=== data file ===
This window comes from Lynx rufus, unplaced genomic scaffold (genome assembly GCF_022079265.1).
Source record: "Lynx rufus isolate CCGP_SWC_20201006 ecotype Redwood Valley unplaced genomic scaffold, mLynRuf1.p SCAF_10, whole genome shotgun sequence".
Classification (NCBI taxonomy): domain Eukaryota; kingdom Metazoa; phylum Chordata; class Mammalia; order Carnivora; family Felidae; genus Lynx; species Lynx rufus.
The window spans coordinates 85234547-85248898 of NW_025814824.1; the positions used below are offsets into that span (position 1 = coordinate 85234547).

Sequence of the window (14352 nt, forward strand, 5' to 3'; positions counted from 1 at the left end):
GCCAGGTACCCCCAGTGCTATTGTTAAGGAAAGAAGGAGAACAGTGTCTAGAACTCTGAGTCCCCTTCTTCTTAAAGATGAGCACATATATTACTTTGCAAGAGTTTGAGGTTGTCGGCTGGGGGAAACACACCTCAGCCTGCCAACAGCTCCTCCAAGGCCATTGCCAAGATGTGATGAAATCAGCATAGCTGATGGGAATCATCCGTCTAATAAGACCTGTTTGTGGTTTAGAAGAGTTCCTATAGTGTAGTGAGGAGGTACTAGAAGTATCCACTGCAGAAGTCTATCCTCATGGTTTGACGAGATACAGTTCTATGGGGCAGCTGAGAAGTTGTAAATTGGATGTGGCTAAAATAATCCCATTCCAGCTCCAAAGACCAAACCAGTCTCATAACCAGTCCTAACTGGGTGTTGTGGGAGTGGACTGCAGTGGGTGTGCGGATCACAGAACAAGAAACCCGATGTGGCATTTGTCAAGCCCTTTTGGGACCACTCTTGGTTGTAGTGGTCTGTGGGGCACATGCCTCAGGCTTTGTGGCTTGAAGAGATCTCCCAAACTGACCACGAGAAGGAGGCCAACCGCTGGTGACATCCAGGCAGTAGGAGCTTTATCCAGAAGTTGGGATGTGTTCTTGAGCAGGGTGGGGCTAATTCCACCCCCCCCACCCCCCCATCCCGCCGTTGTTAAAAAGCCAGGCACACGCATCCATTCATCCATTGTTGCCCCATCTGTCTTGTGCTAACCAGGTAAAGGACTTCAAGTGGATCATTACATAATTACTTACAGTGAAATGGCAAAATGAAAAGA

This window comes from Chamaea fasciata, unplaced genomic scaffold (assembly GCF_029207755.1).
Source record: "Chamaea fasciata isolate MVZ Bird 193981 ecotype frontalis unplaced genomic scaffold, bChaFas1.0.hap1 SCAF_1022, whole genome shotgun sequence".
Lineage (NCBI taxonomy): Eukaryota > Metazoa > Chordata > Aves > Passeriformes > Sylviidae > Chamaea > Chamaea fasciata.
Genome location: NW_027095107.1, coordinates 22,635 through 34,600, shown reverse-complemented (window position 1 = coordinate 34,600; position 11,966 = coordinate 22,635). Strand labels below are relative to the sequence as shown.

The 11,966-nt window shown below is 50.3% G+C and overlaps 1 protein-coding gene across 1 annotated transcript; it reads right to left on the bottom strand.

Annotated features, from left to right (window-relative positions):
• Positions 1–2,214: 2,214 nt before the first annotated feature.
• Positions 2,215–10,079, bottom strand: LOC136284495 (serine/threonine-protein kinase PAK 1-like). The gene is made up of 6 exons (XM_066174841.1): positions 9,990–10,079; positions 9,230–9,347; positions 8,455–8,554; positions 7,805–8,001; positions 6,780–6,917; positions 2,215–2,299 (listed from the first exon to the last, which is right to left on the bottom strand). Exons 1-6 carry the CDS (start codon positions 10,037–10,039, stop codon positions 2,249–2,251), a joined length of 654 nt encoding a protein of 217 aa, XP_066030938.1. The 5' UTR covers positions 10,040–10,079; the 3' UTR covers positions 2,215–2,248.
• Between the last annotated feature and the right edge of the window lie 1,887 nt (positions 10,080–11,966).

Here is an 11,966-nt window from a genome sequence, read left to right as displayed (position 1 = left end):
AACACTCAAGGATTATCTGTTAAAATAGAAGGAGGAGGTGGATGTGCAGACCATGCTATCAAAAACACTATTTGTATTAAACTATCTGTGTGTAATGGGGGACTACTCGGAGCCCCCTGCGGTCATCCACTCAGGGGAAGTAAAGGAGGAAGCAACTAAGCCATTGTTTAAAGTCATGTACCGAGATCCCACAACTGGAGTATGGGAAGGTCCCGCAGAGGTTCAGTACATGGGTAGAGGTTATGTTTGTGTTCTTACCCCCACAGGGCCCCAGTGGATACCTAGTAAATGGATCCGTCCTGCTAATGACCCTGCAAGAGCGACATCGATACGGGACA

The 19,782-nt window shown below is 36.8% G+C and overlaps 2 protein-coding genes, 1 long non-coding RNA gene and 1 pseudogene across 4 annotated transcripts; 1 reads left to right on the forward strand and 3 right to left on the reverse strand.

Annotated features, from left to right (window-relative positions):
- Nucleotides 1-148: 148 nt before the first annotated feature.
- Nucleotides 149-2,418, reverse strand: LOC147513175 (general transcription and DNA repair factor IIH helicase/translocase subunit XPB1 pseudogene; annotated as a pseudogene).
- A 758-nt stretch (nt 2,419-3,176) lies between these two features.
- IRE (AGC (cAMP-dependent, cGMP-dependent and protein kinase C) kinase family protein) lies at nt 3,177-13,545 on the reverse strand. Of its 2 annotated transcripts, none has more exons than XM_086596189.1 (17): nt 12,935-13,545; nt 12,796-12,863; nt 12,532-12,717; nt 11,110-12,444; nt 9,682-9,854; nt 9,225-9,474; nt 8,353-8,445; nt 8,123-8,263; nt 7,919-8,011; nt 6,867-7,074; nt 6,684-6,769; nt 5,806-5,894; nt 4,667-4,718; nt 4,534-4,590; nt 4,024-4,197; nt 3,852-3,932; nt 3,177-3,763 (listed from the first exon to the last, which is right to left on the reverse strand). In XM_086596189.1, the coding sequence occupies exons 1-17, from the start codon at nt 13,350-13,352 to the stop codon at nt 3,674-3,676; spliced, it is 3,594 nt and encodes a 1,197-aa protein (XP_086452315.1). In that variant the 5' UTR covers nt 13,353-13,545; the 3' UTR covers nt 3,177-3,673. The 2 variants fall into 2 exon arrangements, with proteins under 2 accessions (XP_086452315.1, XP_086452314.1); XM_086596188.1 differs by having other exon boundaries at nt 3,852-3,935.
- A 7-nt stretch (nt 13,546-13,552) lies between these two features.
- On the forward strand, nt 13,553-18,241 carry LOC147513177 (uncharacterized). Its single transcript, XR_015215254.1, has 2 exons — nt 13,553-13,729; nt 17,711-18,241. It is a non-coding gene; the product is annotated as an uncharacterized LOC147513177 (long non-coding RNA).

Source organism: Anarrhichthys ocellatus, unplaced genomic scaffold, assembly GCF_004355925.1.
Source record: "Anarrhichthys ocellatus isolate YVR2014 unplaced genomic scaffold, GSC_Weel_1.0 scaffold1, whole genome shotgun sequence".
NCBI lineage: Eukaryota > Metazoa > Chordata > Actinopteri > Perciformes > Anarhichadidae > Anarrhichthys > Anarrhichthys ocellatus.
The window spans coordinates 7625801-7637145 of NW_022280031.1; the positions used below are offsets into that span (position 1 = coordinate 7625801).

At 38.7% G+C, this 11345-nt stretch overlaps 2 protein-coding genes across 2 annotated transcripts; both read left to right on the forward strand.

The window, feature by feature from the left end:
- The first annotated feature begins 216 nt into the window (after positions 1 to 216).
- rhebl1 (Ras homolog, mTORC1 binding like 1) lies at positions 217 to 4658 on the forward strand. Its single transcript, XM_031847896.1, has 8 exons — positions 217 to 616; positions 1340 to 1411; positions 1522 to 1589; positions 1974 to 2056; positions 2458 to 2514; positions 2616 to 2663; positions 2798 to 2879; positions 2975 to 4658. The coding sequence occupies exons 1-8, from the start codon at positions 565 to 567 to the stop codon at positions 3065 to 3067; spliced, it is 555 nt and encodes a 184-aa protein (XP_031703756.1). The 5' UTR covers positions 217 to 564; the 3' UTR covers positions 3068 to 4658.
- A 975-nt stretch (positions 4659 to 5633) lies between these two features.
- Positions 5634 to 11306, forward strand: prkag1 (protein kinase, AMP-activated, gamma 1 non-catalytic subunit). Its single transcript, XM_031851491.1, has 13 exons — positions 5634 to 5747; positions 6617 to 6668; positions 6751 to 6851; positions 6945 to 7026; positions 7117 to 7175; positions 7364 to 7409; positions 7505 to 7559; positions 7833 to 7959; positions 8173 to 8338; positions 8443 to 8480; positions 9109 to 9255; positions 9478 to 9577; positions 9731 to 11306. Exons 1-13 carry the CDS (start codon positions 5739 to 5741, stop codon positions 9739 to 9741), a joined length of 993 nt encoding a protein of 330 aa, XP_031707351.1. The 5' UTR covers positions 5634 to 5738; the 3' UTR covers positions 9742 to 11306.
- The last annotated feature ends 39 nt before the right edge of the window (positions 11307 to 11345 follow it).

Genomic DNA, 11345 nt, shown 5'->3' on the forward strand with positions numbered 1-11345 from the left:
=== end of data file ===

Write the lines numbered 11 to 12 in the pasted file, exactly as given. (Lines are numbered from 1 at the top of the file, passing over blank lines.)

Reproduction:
The 11,966-nt window shown below is 50.3% G+C and overlaps 1 protein-coding gene across 1 annotated transcript; it reads right to left on the bottom strand.

Annotated features, from left to right (window-relative positions):